The Kindergarteners discovered a neighbor's vegetable garden on a walk around our area this week.

I am so proud and grateful to all of my teachers, who are making this magic happen every day, both inside the classroom and for those children learning virtually. Thank you for coming together as a community and following our social covenant so that our children can remain in school as much as possible this year. It will definitely be a different year, but I am hopeful that it will be a year of recognizing those special moments. I wish you all a Shana Tova (a happy and healthy New Year)!  
Shanah tovah - the Sounds of the Shofar and three Fun Rosh Hashanah Songs
Shanah tovah - Rabbi Bauman demonstrates the Sounds of the Shofar and Carla and Rebecca sing three fun Rosh Hashanah songs for you to sing along with
School under COVID-19 - For Your Reference
Dvar Torah    
Be Strong and Resolute and...
by Rabbi David Bauman, Head of Judaic Studies and Community Engagement

With the state of the world in the condition that it is, the saying, "Don't worry; be strong - everything will be fine" is a hard message to truly absorb these days. As the school year begins, the High Holy Days approach, and we have so much on our minds and hearts.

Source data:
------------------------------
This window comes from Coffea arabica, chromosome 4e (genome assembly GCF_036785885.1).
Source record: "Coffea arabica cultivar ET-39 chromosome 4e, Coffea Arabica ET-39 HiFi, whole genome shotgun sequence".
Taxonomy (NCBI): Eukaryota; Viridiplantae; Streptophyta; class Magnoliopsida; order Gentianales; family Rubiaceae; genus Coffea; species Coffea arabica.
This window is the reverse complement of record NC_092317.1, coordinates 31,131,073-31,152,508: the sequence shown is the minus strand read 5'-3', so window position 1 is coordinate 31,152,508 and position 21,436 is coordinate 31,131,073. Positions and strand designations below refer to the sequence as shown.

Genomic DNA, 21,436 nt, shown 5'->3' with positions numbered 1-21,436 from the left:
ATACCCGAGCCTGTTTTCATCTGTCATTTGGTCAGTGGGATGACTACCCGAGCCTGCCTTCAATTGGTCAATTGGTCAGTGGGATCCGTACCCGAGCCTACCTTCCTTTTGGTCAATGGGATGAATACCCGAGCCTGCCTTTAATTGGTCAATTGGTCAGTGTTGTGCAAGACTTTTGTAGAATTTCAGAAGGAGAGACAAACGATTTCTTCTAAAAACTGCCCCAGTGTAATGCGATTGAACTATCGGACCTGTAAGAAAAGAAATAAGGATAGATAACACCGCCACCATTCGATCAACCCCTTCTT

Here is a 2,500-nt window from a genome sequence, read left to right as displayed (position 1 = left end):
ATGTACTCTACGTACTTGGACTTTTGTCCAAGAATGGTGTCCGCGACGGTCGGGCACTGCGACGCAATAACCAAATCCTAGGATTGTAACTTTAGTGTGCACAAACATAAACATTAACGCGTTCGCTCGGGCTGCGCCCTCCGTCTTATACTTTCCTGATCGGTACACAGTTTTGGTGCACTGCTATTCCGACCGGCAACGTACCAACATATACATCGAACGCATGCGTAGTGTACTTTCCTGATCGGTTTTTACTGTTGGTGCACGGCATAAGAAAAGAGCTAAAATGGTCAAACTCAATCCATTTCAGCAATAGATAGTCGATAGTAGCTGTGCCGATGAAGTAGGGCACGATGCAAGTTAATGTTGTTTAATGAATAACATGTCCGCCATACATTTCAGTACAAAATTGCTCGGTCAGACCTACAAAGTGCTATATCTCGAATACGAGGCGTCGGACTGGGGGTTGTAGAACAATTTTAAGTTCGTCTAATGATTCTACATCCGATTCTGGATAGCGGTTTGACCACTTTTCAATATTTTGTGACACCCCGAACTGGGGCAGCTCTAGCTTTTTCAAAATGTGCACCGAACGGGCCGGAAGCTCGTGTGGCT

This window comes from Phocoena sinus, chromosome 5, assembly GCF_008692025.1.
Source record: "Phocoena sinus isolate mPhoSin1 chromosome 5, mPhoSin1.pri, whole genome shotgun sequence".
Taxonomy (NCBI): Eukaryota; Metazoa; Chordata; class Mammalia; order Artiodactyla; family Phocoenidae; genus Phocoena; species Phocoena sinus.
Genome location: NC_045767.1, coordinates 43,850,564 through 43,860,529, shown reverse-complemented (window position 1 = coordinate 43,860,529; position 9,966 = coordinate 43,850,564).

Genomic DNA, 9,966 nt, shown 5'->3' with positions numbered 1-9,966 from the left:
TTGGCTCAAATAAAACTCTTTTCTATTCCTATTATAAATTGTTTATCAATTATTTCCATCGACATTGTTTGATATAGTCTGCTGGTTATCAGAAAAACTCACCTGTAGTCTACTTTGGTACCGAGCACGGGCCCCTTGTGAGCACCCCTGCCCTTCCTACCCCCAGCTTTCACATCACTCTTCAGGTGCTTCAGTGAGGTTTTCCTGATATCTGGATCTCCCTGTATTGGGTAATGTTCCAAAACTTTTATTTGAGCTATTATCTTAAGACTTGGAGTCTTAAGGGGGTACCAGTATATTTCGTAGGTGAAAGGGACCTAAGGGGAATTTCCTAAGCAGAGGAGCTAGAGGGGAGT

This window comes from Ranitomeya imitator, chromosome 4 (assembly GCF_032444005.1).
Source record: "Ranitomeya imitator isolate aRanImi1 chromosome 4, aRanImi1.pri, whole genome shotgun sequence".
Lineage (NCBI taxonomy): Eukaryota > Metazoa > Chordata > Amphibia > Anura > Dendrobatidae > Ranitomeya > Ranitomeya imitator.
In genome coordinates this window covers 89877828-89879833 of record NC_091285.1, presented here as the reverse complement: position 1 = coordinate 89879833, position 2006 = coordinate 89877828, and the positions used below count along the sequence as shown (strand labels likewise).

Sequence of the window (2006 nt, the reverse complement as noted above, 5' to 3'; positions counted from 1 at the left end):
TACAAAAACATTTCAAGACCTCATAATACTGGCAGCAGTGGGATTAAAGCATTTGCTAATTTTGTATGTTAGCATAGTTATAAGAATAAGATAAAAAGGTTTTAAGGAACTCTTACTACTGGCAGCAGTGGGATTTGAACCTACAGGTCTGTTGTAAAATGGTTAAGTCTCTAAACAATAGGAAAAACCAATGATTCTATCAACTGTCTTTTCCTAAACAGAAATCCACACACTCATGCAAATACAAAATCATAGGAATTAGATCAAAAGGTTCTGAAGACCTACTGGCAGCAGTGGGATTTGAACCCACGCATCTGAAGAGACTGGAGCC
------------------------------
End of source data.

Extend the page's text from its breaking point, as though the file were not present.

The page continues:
So I was struck by my study of Sefer D'varim, the Book of Deuteronomy, in which we see Moshe's charge of
"chazak ve'ematz" (be strong and resolute), a phrase that appears at the end of Psalm 27, which we recite in this season. However, upon a close read of the text of Psalm 27, we notice that the Psalm leaves out the words that accompany the phrase "chazak ve'emtaz" -- "al tira v'al techat", don't be afraid. Instead, it says, "kaveh el Hashem", hope to God.

In the current state of local, national, and international affairs, the lesson "don't be afraid" simply does not resonate. Rather, the message of
"hold on to hope" really just might be a phrase that we need to be reminded of as we engage the Machzor (high holiday prayer book) this High Holy Day season.

Shanah Tovah U'Metukah!
May this upcoming year not only be a good one but also a sweet one for us, for all of Israel, and for all of humanity.

In Memoriam: Sharon Vadeboncoeur
Sharon in the Purple Room, 2018

Many A Parent's and Child's Extraordinary First Teacher